I am an Asian mom living in the US with my husband and our 4-year-old son. Every night, I sleep with my son. This is normal behavior that both my husband and I understand. Recently my friend who is here for a long time told me this is not normal behavior for Americans. She said it will make my son unhappy and that I must stop. Is she right?
From: Susan, Chicago
Your friend is right. In American culture, children typically learn to sleep independently. I guess that's mostly because Americans value autonomy and independence so much.
But lately, more and more American parents are doing some form of sleeping with their child. It's called the family bed or co-sleeping. (In the interest of safety, because American beds are so soft and have so much bedding, the baby doesn't literally sleep in the same bed, but in a co-sleeper which attaches to the adult bed, so there's no danger of an adult suffocating the baby).
But even in homes where parents co-sleep, sooner or later they put an end to it, usually before the child is 3.
Why then? The longer you wait, the harder it will be for a child to get used to new sleeping arrangements. That's the technical side of the problem. Perhaps more important is what I think your friend is trying to warn you about: other children may tease your son. That's the potential emotional down-side.
Most of them sleep in their own beds, typically in their own rooms. If they find out that your son still sleeps with his mom, they will consider him a "baby" and could call him names. That probably will make your son unhappy. This kid of teasing usually doesn't happen with 4-year-olds, but it gets more and more likely as they get older.
Here's the approach I suggest for making him transition from your bed to his own:
Find a corner of your room where he can sleep in his own bed, mattress or sleeping bag so he's no longer in your bed, but still in your room. Do that for days, or weeks, depending on how smoothly it goes.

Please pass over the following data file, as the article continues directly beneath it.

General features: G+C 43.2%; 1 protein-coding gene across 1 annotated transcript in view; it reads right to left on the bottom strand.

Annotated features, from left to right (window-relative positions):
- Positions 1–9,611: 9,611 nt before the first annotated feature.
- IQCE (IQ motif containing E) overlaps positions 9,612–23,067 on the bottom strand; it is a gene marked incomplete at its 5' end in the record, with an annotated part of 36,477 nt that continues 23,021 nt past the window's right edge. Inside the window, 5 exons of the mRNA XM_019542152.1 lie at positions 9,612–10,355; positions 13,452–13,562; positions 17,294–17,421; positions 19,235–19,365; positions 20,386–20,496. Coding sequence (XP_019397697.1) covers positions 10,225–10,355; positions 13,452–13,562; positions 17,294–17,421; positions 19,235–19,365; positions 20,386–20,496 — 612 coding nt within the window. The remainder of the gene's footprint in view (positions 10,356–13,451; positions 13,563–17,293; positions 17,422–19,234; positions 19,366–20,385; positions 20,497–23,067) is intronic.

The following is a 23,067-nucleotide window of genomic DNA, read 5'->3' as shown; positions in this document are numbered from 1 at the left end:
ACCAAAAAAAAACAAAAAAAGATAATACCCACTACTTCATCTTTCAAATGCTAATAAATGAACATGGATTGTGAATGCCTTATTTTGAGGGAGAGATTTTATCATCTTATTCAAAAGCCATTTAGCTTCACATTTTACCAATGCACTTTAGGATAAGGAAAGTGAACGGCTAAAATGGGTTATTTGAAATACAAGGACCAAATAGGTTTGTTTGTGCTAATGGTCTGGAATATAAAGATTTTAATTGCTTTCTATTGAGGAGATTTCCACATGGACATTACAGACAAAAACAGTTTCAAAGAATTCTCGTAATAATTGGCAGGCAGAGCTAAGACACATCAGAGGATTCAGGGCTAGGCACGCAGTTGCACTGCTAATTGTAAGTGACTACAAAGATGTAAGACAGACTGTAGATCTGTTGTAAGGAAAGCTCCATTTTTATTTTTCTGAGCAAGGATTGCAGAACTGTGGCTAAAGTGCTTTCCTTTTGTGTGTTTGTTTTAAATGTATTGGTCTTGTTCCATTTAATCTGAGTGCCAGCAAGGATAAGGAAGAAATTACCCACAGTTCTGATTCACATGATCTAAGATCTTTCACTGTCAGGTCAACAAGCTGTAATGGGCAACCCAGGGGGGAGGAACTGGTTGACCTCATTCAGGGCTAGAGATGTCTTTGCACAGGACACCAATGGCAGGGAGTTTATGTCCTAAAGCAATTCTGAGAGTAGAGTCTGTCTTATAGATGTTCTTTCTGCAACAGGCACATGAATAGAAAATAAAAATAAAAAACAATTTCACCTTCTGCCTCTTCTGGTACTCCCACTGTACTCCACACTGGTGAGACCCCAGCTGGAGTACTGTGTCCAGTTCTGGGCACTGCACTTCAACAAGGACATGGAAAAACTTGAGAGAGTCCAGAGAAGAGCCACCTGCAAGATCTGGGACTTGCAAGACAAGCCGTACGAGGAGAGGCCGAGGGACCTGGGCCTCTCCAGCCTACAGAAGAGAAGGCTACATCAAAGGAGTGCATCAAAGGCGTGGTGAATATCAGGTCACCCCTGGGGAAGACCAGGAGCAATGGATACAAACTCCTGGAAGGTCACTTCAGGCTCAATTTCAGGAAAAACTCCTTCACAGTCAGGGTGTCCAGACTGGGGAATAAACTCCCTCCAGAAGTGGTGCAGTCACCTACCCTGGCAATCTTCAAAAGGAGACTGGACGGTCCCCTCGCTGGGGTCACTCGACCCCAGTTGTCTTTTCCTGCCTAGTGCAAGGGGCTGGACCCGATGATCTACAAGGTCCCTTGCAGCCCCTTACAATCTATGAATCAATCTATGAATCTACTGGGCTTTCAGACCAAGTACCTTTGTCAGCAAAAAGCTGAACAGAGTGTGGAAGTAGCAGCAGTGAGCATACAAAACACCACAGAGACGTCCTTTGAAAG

To move him into his own room, you may need to do the reverse: Create a corner of his room where you sleep so that you are both still in the same room, but not in the same bed. Depending on your child, you may need to do that for only a few nights, or for weeks of nights. Depending, you can move to the next step: stay in the room with him until he's almost asleep, then leave him alone, checking up on him every five minutes, then 10 minutes, until he is able to fall asleep without needing you in the room.
If I'm making it sound easy, I apologize. It isn't. The typical kid will pop in and out of bed; need water and backrubs and who knows what else; will beg you to stay with him, and cry and cry. It will break your heart. This is a process. It takes time and effort and patience. If you goggle "weaning from co-sleeping," you'll find lots of advice and personal stories. Read through them before you start. Here's the best advice I can give you: Don't start until you're committed.
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